How 'Adventures of Superman' star Jack Larson saved a piece of Charlie Chaplin history and met Seinfeld

By: Peter Greenwood     Posted: February 7, 2017, 11:25AM

Jack Larson was a man who wore many hats in his lifetime, more than just the energy-filled actor behind Jimmy Olsen. Larson was a impish powerhouse in everything else he set to work on, too.

The Los Angeles native had a knack for seeing an object's value in the future, and that all started durring the production of Adventures Of Superman.

In 1955, the TV series, which aired from 1952–58, was filmed at Charlie Chaplin Studios (now the Jim Henson Company Lot in Hollywood). At the time, the government had falsely accused Chaplin of being a Communist and revoked his entry into the United States, so the silent film star had exiled himself in Switzerland. Chaplin had sent for his films and memorabilia to be shipped to Europe.

But Chaplin only kept certain costumes and props. Other props lying around Chaplin Studios were being tossed in the trash. One prop that was about to end up in the garbag can was a rubber wrench that Chaplin used to great effect in the classic film Modern Times.

While working on Superman, Larson saw this cinematic crime about to happen and couldn't sit still. He begged them to let him have it. They thought he was nuts for asking for this piece of rubber.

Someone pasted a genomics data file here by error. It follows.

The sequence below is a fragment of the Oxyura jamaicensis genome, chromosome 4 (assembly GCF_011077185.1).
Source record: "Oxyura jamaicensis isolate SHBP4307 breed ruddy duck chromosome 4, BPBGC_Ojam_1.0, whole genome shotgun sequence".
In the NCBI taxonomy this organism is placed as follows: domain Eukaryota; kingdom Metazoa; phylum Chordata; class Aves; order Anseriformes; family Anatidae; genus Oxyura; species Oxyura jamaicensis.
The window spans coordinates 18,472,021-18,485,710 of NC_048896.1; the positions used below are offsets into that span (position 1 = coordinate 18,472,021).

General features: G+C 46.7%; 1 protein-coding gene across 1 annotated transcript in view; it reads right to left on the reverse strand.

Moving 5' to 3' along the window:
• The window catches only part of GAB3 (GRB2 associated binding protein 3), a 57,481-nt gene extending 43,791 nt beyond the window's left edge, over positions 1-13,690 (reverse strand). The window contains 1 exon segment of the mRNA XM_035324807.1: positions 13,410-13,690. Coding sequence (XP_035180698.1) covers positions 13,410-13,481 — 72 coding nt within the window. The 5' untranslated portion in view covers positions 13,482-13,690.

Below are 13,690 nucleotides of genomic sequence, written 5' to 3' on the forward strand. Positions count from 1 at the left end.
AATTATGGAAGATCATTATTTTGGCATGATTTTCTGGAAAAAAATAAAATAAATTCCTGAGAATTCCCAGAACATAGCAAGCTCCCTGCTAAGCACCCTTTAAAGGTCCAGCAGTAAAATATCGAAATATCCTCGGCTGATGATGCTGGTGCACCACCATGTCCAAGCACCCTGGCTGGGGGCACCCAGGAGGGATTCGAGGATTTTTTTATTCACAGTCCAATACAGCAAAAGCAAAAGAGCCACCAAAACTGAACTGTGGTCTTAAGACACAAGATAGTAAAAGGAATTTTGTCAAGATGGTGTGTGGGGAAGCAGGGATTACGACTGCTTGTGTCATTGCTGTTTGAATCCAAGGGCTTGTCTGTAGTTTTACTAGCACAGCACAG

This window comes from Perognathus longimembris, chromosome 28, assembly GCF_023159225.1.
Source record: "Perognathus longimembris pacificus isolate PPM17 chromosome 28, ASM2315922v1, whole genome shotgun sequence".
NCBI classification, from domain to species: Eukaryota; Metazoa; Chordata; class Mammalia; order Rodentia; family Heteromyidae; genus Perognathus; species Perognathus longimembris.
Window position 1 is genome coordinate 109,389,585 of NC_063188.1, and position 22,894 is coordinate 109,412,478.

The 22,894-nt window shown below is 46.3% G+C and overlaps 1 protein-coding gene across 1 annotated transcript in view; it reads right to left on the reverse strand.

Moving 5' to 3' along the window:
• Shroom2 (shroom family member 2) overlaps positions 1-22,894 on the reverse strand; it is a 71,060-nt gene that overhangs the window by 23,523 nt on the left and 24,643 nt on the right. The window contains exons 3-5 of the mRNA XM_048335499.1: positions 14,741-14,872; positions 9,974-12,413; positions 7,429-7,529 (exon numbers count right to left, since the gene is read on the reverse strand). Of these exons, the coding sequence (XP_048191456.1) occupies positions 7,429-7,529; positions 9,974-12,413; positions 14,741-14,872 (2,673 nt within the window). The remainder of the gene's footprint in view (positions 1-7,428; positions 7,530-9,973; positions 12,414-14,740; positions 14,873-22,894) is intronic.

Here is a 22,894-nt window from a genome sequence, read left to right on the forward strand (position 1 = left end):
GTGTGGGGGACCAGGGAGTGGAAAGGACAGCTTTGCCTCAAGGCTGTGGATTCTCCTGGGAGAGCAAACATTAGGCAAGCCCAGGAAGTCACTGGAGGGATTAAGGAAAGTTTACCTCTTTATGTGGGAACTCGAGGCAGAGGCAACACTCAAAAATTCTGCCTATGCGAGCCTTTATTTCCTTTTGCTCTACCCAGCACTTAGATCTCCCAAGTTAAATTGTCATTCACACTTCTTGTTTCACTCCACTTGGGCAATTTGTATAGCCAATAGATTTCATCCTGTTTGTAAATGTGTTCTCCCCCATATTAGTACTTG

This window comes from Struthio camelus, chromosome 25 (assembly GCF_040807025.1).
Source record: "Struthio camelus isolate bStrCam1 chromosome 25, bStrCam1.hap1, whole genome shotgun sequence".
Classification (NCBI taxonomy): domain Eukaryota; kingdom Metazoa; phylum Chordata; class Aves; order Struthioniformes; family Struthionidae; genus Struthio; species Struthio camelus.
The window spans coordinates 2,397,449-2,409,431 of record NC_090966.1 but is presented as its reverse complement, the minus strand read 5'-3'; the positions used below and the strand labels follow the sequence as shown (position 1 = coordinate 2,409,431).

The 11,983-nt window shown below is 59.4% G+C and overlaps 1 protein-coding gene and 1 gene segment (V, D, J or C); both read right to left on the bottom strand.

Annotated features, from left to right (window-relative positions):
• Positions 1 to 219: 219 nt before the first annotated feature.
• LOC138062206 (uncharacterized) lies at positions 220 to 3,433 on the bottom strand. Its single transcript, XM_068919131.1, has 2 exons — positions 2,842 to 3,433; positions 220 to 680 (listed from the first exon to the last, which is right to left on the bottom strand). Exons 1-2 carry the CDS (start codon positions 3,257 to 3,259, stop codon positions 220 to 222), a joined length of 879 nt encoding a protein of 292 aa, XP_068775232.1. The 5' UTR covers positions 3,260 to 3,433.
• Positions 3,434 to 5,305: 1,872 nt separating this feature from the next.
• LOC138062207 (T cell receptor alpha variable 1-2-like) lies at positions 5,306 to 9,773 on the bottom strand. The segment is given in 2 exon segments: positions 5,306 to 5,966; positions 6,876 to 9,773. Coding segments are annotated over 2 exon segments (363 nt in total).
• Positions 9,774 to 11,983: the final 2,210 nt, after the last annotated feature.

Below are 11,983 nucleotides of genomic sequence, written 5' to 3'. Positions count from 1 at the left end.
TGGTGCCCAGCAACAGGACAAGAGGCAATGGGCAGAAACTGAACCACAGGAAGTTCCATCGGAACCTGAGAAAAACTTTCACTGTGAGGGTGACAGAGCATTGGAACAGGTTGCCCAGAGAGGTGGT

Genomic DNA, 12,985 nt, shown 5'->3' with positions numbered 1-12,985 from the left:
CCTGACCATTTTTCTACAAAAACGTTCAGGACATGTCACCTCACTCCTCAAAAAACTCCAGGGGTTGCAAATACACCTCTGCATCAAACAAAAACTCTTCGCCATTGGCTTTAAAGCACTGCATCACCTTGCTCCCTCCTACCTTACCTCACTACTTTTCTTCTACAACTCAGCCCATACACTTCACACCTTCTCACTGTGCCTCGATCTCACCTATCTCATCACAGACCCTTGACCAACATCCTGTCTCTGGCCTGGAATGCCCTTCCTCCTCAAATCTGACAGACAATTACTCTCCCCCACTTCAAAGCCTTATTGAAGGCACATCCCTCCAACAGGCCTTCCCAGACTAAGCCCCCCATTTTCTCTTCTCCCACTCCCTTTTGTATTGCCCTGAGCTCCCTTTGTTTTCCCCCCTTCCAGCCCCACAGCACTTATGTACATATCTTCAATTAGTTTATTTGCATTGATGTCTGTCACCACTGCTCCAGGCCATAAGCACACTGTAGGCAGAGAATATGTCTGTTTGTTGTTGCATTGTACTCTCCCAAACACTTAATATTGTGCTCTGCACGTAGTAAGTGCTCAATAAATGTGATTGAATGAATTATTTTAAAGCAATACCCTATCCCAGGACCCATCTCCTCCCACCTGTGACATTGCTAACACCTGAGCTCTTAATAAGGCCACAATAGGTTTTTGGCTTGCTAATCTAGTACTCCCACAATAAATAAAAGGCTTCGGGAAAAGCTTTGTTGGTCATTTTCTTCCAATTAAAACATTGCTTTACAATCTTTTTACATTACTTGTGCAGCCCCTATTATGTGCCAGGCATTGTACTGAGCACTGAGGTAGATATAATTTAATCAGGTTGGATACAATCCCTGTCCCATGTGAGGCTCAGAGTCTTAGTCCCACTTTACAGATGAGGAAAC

But they let the young actor have it, and that iconic tool became Larson's pride and joy, as he brought it out for visitors when screening Chaplin movies.

Larson was an aesthete with a deep connection to artists. His array of friendships included people as diverse as James Dean to Jim Morrison. The former Jimmy Olsen appreciated the Doors frontman as a poet rather than just a rock star. Larson also lived in a Brentwood home designed by Frank Lloyd Wright, and he spent many months of dedicated restoration to bring the Wright-designed furniture and house back to its original condition.

And as for his time on Adventures of Superman, he delighted in the many fans of the show. He once related to me his surprise in finding that Jerry Seinfeld was one of those obsessed Super-fans.

The comedian invited Larson to film an American Express commercial with him. After the shoot, Seinfeld invited Larson to his trailer, where the two watched episodes of Adventures of Superman.

Larson sat in silence watching Seinfeld. It warmed his heart to see the inner child emerge from the sitcom star.

Likewise, it's good to know celebrities play an important part in keeping Hollywood history alive from generation to generation.